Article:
• The inner two numbers of the list correspond to the high and low boundaries of the yellow traffic light, so +4 and -4 in this example.

  • The outer two numbers of the list correspond to the high and low boundaries of the red traffic light, so +7 and -7 in this example.

You can also specify rules for specific features and/or statistics by leaving out wildcards and putting the feature name in front. This also works for a combinations of two features. E.g.

monitoring_rules = {
    "featureA:*_pull": [5, 3, -3, -5],
    "featureA:featureB:*_pull": [6, 3, -3, -6],
    "featureA:nan": [4, 1, 0, 0],
    "*_pull": [7, 4, -4, -7],
    "nan": [8, 1, 0, 0],

In the case where multiple rules could apply for a feature’s statistic, the most specific one gets applied. So in case of the statistic “nan”: “featureA:nan” is used for “featureA”, and the other “nan” rule for all other features.

Plotting of traffic light boundaries

Where the red and yellow boundaries are shown in a plot of a feature’s statistic can be set with the pull_rules option. Usually the same numbers are used here as for the monitoring rules, but this is not necessary.

Note that, depending on the chosen reference data set, the reference mean and standard deviation can change over time. The red and yellow boundaries used to assign traffic lights can therefore change over time as well.

When generating a report, the pull_rules can be provided as a dictionary:

settings = Settings()
settings.monitoring.pull_rules = your_pull_rules

# generate stability report with specific monitoring rules
report = df.pm_stability_report(settings=settings)

The default for pull_rules is:

pull_rules = {"*_pull": [7, 4, -4, -7]}

This means that the shown yellow boundaries are at -4, +4 standard deviations around the (reference) mean, and the shown red boundaries are at -7, +7 standard deviations around the (reference) mean.

Note that the (filename based) wildcards such as * apply to all statistic names matching that pattern. The same wild card logic applies as for the monitoring rules.

Just metrics, no report

When you’re only interested in generating the metrics for the report, but not actually generate the report, you can do the following:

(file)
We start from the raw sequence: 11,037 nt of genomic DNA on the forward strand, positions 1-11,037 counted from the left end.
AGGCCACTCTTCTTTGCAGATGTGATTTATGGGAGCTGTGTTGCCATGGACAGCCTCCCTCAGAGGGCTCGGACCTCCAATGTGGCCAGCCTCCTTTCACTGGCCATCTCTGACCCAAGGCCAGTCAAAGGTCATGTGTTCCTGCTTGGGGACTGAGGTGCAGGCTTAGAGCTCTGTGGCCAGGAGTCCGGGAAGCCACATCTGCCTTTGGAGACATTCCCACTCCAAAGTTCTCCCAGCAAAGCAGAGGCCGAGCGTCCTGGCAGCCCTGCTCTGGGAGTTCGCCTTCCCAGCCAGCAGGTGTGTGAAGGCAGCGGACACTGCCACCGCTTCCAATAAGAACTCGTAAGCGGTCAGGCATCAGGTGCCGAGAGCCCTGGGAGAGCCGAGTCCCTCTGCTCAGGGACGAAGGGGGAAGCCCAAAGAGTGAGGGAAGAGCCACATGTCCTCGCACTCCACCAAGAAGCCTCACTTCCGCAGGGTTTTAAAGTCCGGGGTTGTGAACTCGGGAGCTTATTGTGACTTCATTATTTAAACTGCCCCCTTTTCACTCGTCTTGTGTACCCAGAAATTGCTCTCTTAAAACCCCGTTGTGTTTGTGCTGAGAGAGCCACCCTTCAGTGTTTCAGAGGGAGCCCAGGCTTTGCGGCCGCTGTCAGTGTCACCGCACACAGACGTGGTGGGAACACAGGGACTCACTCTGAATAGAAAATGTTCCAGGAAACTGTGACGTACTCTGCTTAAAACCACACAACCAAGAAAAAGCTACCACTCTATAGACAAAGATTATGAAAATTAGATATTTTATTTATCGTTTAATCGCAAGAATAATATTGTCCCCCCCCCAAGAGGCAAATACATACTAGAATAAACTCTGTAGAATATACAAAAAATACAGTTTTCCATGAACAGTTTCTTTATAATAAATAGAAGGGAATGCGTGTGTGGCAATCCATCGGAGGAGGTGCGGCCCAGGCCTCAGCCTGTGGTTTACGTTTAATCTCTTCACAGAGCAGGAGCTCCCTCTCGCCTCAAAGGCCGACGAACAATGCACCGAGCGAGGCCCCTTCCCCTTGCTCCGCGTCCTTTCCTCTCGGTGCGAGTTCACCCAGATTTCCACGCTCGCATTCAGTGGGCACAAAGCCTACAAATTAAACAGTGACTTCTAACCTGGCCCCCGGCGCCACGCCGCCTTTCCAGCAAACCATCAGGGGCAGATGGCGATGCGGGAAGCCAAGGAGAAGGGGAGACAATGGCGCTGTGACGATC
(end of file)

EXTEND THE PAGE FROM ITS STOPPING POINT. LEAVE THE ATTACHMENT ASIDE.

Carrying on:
# generate stability metrics but no report
datastore = df.pm_stability_metrics()

This function has the exact same options as discussed in the sections above.

The datastore is a dictionary that contains all evaluated metrics displayed in the report. For example, you will see the keys profiles, comparisons, traffic_lights and alerts.

Each of these objects is in itself a dictionary that has as keys the features in the corresponding report-section, and every key points to a pandas dataframe with the metrics of that feature over time.

Spark usage

popmon works with Apache Spark. The following example demonstrates how to use them together.

import popmon
from pyspark.sql import SparkSession

# downloads histogrammar jar files if not already installed, used for histogramming of spark dataframe
spark = SparkSession.builder.config(

# load a dataframe
spark_df ="csv").options(header="true").load("file.csv")

# generate the report
report = spark_df.pm_stability_report(time_axis="timestamp")

Spark example on Google Colab

This snippet contains the instructions for setting up a minimal environment for popmon on Google Colab as a reference.

!apt-get install openjdk-8-jdk-headless -qq > /dev/null
!wget -q
!tar xf spark-2.4.7-bin-hadoop2.7.tgz
!wget -P /content/spark-2.4.7-bin-hadoop2.7/jars/ -q
!wget -P /content/spark-2.4.7-bin-hadoop2.7/jars/ -q
!pip install -q findspark popmon

Now that spark is installed, restart the runtime.

import os

os.environ["JAVA_HOME"] = "/usr/lib/jvm/java-8-openjdk-amd64"
os.environ["SPARK_HOME"] = "/content/spark-2.4.7-bin-hadoop2.7"

import findspark


from pyspark.sql import SparkSession

spark = (
    .config("spark.sql.execution.arrow.enabled", "false")
    .config("spark.sql.session.timeZone", "GMT")

Troubleshooting Spark

The following section documents error that you may run into using spark, and how they can be resolved.

TypeError: ‘JavaPackage’ object is not callable

This error occurs when pyspark cannot find the required jars. Ensure that the location of “spark.jars” or “spark.jars.packages” is correct (see examples above). Stop the spark session and restart it with the exact location. You can use the ones hosted on github using the “spark.jars.pacakges” example or place the jars locally and use “spark.jars”, depending on whichever is easiest in your setup.

If you are running in a jupyter notebook, then the kernel needs to be restarted.

Global configuration

A number of settings is configured globally. These can be found in the popmon.config module. At the moment of writing this covers parallel processing.

The following snippet modifies the number of jobs and the backend used by joblib.Parallel:

import popmon
import popmon.config

# Set Parallel to use 4 threads
popmon.config.parallel_args["n_jobs"] = 4
popmon.config.parallel_args["backend"] = "threading"

# Create report as usual
report = df.pm_stability_report(reference_type="self")